Victims of data breaches have a small reason to rejoice this week.
Computer scientists have devised an attack on the Tor privacy network that in certain cases allows them to deanonymize hidden service websites with 88 percent accuracy.
Such hidden services allow people to host websites without end users or anyone else knowing the true IP address of the service. The deanonymization requires the adversary to control the Tor entry point for the computer hosting the hidden service. It also requires the attacker to have previously collected unique network characteristics that can serve as a fingerprint for that particular service. Tor officials say the requirements reduce the effectiveness of the attack. Still, the new research underscores the limits to anonymity on Tor, which journalists, activists, and criminals alike rely on to evade online surveillance and monitoring.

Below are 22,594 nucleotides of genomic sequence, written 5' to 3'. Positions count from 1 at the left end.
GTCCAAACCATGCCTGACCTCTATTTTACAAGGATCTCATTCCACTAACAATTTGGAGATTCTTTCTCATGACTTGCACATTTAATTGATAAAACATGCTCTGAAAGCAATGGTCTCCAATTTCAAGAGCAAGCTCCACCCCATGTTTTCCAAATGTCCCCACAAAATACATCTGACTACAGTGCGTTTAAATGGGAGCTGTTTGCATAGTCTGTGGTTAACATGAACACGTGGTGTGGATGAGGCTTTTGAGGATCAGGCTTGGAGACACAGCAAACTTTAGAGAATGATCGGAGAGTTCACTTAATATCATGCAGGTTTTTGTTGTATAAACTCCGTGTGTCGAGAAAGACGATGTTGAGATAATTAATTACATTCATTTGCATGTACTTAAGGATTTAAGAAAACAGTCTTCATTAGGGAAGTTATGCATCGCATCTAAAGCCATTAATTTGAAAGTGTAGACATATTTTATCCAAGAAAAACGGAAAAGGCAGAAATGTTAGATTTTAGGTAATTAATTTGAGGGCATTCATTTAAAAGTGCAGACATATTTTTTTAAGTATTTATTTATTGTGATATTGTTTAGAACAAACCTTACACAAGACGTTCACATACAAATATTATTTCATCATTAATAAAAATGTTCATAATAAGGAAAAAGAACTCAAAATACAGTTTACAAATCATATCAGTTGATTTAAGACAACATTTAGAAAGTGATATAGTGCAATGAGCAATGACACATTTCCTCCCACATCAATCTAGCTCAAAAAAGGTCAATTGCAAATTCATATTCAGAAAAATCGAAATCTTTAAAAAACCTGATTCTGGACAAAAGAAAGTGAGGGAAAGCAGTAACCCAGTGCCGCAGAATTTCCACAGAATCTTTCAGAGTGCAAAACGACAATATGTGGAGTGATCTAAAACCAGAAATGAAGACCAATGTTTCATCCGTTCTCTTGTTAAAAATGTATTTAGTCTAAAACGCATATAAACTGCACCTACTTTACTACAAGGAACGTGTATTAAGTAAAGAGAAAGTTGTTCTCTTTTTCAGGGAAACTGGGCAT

"Our goal is to show that it is possible for a local passive adversary to deanonymize users with hidden service activities without the need to perform end-to-end traffic analysis," the researchers from the Massachusetts Institute of Technology and Qatar Computing Research Institute wrote in a research paper. "We assume that the attacker is able to monitor the traffic between the user and the Tor network. The attacker’s goal is to identify that a user is either operating or connected to a hidden service. In addition, the attacker then aims to identify the hidden service associated with the user."
Samy Kamkar, a Los Angeles-based security researcher and hardware hacker, has created a device called OwnStar that can find, unlock, and remote start General Motors cars equipped with OnStar. The hack, which is based on an exploit of OnStar's mobile software communications channel, exposes the credentials of a car's owner when it intercepts communications with OnStar's service. The device will be demonstrated at next week's DefCon security conference in Las Vegas.